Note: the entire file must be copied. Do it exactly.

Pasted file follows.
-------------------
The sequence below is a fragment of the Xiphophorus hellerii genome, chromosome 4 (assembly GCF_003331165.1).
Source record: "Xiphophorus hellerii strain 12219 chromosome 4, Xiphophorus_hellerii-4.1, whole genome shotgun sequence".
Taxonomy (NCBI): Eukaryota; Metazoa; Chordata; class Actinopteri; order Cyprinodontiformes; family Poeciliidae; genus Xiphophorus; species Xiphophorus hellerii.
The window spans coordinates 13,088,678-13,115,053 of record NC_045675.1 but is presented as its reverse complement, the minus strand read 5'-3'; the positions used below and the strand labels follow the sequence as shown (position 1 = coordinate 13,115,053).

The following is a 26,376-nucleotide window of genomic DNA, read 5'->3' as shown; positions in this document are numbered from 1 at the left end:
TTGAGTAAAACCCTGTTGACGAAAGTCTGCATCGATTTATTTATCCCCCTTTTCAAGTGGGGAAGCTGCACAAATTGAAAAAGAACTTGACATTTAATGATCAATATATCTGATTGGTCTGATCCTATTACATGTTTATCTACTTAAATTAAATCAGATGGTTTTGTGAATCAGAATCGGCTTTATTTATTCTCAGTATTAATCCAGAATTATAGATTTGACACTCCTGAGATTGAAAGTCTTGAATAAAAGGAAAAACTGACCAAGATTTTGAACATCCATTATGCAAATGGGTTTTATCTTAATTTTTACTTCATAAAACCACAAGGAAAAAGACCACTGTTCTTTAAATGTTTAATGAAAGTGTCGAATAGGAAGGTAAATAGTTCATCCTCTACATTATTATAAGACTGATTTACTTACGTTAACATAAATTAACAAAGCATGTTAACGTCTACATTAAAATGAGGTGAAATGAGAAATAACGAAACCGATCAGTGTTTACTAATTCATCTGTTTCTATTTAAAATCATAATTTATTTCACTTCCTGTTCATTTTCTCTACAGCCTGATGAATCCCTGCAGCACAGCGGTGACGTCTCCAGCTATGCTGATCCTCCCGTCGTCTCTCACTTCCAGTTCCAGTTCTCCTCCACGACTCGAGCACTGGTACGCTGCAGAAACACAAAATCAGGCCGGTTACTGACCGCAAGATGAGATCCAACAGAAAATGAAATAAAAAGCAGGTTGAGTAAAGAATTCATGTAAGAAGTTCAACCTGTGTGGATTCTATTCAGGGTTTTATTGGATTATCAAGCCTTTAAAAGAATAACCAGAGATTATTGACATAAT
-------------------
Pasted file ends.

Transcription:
The sequence below is a fragment of the Xiphophorus hellerii genome, chromosome 4 (assembly GCF_003331165.1).
Source record: "Xiphophorus hellerii strain 12219 chromosome 4, Xiphophorus_hellerii-4.1, whole genome shotgun sequence".
Taxonomy (NCBI): Eukaryota; Metazoa; Chordata; class Actinopteri; order Cyprinodontiformes; family Poeciliidae; genus Xiphophorus; species Xiphophorus hellerii.
The window spans coordinates 13,088,678-13,115,053 of record NC_045675.1 but is presented as its reverse complement, the minus strand read 5'-3'; the positions used below and the strand labels follow the sequence as shown (position 1 = coordinate 13,115,053).

The following is a 26,376-nucleotide window of genomic DNA, read 5'->3' as shown; positions in this document are numbered from 1 at the left end:
TTGAGTAAAACCCTGTTGACGAAAGTCTGCATCGATTTATTTATCCCCCTTTTCAAGTGGGGAAGCTGCACAAATTGAAAAAGAACTTGACATTTAATGATCAATATATCTGATTGGTCTGATCCTATTACATGTTTATCTACTTAAATTAAATCAGATGGTTTTGTGAATCAGAATCGGCTTTATTTATTCTCAGTATTAATCCAGAATTATAGATTTGACACTCCTGAGATTGAAAGTCTTGAATAAAAGGAAAAACTGACCAAGATTTTGAACATCCATTATGCAAATGGGTTTTATCTTAATTTTTACTTCATAAAACCACAAGGAAAAAGACCACTGTTCTTTAAATGTTTAATGAAAGTGTCGAATAGGAAGGTAAATAGTTCATCCTCTACATTATTATAAGACTGATTTACTTACGTTAACATAAATTAACAAAGCATGTTAACGTCTACATTAAAATGAGGTGAAATGAGAAATAACGAAACCGATCAGTGTTTACTAATTCATCTGTTTCTATTTAAAATCATAATTTATTTCACTTCCTGTTCATTTTCTCTACAGCCTGATGAATCCCTGCAGCACAGCGGTGACGTCTCCAGCTATGCTGATCCTCCCGTCGTCTCTCACTTCCAGTTCCAGTTCTCCTCCACGACTCGAGCACTGGTACGCTGCAGAAACACAAAATCAGGCCGGTTACTGACCGCAAGATGAGATCCAACAGAAAATGAAATAAAAAGCAGGTTGAGTAAAGAATTCATGTAAGAAGTTCAACCTGTGTGGATTCTATTCAGGGTTTTATTGGATTATCAAGCCTTTAAAAGAATAACCAGAGATTATTGACATAAT